Activists often describe the COP as a vehicle to facilitate “corporate greenwashing,” in which representatives of extractive industries responsible for emissions and toxicity are able to brand the event and promote their interests. During a ‘Toxic Tour’ of Madrid’s financial district, activists explained that when Spanish President Pedro Sánchez announced that Madrid would host COP25, he contacted the Ibex35—the 35 biggest listed companies in the Spanish stock exchange—offering them tax breaks for a range of sponsorship packages worth millions of euros. Spanish coal, oil, and gas companies Iberdrola and Endesa soon signed on to become ‘”Diamond sponsors” of COP25, contributing €2 million each. Other patrons included Santander Bank (€1 million) which is heavily involved in coal financing and Suez, one of the largest water privatization firms in the world. Such deals drew criticisms about the ‘”corporate capture” of the COP, which included representatives from Shell participating on panels, despite criticism that the company had influenced the wording of the Paris Agreement, specifically Article 6 concerning carbon markets. As one of many independent tours operating in downtown Madrid on a sunny Saturday morning, the Toxic Tour was singled out by police who threatened them with fines of over €3,000 if the group did not disperse.
Article 6 was one of the key issues discussed at COP25,with delegates attempting to develop a “rule book” to regulate the implementation carbon markets. As part of the International Emissions Trading Association (IETA) corporations such as BP, Chevron, Shell, and Total have lobbied against placing limits or protections on trading schemes, such as those to ensure the rights of indigenous people, women and the poor who often bear the brunt of ecological violence. Even after the negotiations extended for two extra days, COP25 concluded with an impasse. Australia was accused of cheating for insisting that it use “carryover” carbon credits to achieve its emissions targets for 2030, a method described as an accounting loophole. Alongside the US and Brazil, the country in the midst of a nation-wide wildfire emergency, was called out for blocking progress in Madrid and the Paris Agreement’s ambitions to limit global warming to 1.5° C. Notably, the Australian Government hosted an invitation only reception in Madrid with the Carbon Market Institute, whose members include, again, Shell and BP alongside gas and oil company ConocoPhillips. For many civil society groups, the influence of “big business” on governments and in the COP are indicative that “solutions” based on neoliberal ideology are assumed to be the only means to “save the planet” rather than strategies devised by civil society groups, indigenous peoples and trade unions. Grasping on this sentiment during a general assembly at Cumbre Social, representatives from the People’s Summit in Chile reflecting on the constitutional reforms occurring there claimed that “the place where neoliberalism was born is now where it will die.”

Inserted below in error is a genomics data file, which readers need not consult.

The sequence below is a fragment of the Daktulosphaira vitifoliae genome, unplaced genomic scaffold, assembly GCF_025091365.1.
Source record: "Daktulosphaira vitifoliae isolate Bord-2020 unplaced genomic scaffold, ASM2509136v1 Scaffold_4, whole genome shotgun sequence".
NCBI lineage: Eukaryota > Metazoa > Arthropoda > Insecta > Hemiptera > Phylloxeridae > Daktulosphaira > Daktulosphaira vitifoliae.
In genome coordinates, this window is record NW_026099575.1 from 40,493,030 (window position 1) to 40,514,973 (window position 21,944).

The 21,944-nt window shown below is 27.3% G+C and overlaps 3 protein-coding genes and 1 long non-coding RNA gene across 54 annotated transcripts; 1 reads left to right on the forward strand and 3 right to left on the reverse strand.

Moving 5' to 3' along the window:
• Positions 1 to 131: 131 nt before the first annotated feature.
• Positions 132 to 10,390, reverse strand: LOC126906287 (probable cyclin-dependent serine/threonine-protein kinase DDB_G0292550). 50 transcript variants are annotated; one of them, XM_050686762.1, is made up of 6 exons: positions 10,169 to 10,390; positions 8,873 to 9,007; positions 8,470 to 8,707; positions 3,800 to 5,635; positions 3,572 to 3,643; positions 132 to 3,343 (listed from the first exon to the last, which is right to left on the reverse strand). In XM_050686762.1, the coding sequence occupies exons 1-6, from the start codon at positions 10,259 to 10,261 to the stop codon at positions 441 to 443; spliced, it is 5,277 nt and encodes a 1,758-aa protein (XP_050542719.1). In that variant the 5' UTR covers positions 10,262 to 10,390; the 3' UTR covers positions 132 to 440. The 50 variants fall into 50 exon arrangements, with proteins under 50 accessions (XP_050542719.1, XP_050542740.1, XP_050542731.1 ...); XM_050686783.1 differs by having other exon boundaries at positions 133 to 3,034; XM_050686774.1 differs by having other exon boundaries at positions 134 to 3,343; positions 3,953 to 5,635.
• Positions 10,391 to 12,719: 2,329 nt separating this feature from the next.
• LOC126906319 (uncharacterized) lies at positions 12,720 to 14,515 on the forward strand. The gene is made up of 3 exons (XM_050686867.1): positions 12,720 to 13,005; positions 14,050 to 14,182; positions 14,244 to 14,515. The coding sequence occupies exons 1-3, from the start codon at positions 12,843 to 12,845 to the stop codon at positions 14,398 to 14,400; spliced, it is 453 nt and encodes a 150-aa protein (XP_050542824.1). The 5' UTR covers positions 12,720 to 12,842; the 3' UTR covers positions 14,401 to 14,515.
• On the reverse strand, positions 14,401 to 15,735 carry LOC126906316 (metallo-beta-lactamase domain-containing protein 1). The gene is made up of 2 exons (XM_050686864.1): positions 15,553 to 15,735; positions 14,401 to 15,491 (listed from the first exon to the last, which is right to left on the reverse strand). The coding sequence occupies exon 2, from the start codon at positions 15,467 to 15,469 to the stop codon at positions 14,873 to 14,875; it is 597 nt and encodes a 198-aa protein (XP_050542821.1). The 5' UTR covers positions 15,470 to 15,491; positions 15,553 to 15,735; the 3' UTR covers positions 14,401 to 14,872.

Sumugan Sivanesan is an anti-disciplinary artist, researcher, and writer. Often working collaboratively, his interests span migrant histories and minority politics, activist media, artist infrastructures, and more-than-human rights. He is active with the Black Earth Environmental and Climate Justice Collective in Berlin and blogs at: www.shadowofthefuture.org.
Photo credit: Adam Berry
CREDITS Interviews, recordings, and post-production by Sumugan Sivanesan Photograph by Sumugan Sivanesan Assistance by edna bonhomme and Kristyna Comer
Special thanks to the Max Planck Institute for the History of Science.
IN THIS EPISODE, DR. DUANE JETHRO DISCUSSES THE WAYS THAT HERITAGE SITES ARE CONSTRUCTED AND RE-IMAGINED THROUGH THE SENSES WITH SPECIAL EMPHASIS ON POST-APARTHEID SOUTH AFRICA AND GERMANY.
DR. DUANE JETHRO